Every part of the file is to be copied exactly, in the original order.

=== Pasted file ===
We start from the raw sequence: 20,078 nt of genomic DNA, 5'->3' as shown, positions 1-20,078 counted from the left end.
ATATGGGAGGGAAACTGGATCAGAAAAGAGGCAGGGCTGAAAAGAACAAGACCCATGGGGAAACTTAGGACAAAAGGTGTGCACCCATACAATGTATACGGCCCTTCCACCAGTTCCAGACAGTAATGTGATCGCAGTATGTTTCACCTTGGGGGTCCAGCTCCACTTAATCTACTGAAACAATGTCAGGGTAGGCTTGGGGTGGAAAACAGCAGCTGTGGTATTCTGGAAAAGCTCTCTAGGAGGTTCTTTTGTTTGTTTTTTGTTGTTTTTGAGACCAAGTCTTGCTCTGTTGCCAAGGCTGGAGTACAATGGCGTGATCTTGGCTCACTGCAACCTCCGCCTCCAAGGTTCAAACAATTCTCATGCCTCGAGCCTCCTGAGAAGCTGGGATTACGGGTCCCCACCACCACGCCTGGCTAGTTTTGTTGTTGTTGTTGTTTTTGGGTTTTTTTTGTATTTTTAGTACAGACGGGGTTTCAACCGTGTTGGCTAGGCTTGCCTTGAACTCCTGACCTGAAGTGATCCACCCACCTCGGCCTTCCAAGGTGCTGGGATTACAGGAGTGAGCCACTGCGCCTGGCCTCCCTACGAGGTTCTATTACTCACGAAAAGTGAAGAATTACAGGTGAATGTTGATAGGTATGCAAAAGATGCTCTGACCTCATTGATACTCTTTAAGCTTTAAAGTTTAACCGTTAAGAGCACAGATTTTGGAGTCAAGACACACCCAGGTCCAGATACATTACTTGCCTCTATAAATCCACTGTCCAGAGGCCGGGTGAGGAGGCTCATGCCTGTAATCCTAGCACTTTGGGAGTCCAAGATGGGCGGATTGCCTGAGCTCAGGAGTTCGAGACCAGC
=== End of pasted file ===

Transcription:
We start from the raw sequence: 20,078 nt of genomic DNA, 5'->3' as shown, positions 1-20,078 counted from the left end.
ATATGGGAGGGAAACTGGATCAGAAAAGAGGCAGGGCTGAAAAGAACAAGACCCATGGGGAAACTTAGGACAAAAGGTGTGCACCCATACAATGTATACGGCCCTTCCACCAGTTCCAGACAGTAATGTGATCGCAGTATGTTTCACCTTGGGGGTCCAGCTCCACTTAATCTACTGAAACAATGTCAGGGTAGGCTTGGGGTGGAAAACAGCAGCTGTGGTATTCTGGAAAAGCTCTCTAGGAGGTTCTTTTGTTTGTTTTTTGTTGTTTTTGAGACCAAGTCTTGCTCTGTTGCCAAGGCTGGAGTACAATGGCGTGATCTTGGCTCACTGCAACCTCCGCCTCCAAGGTTCAAACAATTCTCATGCCTCGAGCCTCCTGAGAAGCTGGGATTACGGGTCCCCACCACCACGCCTGGCTAGTTTTGTTGTTGTTGTTGTTTTTGGGTTTTTTTTGTATTTTTAGTACAGACGGGGTTTCAACCGTGTTGGCTAGGCTTGCCTTGAACTCCTGACCTGAAGTGATCCACCCACCTCGGCCTTCCAAGGTGCTGGGATTACAGGAGTGAGCCACTGCGCCTGGCCTCCCTACGAGGTTCTATTACTCACGAAAAGTGAAGAATTACAGGTGAATGTTGATAGGTATGCAAAAGATGCTCTGACCTCATTGATACTCTTTAAGCTTTAAAGTTTAACCGTTAAGAGCACAGATTTTGGAGTCAAGACACACCCAGGTCCAGATACATTACTTGCCTCTATAAATCCACTGTCCAGAGGCCGGGTGAGGAGGCTCATGCCTGTAATCCTAGCACTTTGGGAGTCCAAGATGGGCGGATTGCCTGAGCTCAGGAGTTCGAGACCAGC